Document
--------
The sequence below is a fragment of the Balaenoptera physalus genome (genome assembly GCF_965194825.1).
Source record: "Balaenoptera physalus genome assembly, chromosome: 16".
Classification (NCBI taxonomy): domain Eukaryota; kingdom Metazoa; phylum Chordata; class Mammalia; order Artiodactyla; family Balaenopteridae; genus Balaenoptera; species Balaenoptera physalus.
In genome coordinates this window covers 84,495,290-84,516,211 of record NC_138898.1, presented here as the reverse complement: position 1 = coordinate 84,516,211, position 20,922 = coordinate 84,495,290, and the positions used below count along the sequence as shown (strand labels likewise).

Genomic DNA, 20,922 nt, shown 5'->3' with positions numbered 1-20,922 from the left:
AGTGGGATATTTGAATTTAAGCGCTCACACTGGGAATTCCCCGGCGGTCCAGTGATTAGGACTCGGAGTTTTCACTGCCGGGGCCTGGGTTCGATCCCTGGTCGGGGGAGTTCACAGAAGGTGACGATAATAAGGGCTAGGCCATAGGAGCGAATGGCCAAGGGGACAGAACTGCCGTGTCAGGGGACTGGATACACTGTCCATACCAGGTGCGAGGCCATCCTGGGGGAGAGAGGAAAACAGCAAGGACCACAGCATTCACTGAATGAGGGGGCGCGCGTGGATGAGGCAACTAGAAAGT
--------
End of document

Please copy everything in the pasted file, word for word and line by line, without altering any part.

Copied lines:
The sequence below is a fragment of the Balaenoptera physalus genome (genome assembly GCF_965194825.1).
Source record: "Balaenoptera physalus genome assembly, chromosome: 16".
Classification (NCBI taxonomy): domain Eukaryota; kingdom Metazoa; phylum Chordata; class Mammalia; order Artiodactyla; family Balaenopteridae; genus Balaenoptera; species Balaenoptera physalus.
In genome coordinates this window covers 84,495,290-84,516,211 of record NC_138898.1, presented here as the reverse complement: position 1 = coordinate 84,516,211, position 20,922 = coordinate 84,495,290, and the positions used below count along the sequence as shown (strand labels likewise).

Genomic DNA, 20,922 nt, shown 5'->3' with positions numbered 1-20,922 from the left:
AGTGGGATATTTGAATTTAAGCGCTCACACTGGGAATTCCCCGGCGGTCCAGTGATTAGGACTCGGAGTTTTCACTGCCGGGGCCTGGGTTCGATCCCTGGTCGGGGGAGTTCACAGAAGGTGACGATAATAAGGGCTAGGCCATAGGAGCGAATGGCCAAGGGGACAGAACTGCCGTGTCAGGGGACTGGATACACTGTCCATACCAGGTGCGAGGCCATCCTGGGGGAGAGAGGAAAACAGCAAGGACCACAGCATTCACTGAATGAGGGGGCGCGCGTGGATGAGGCAACTAGAAAGT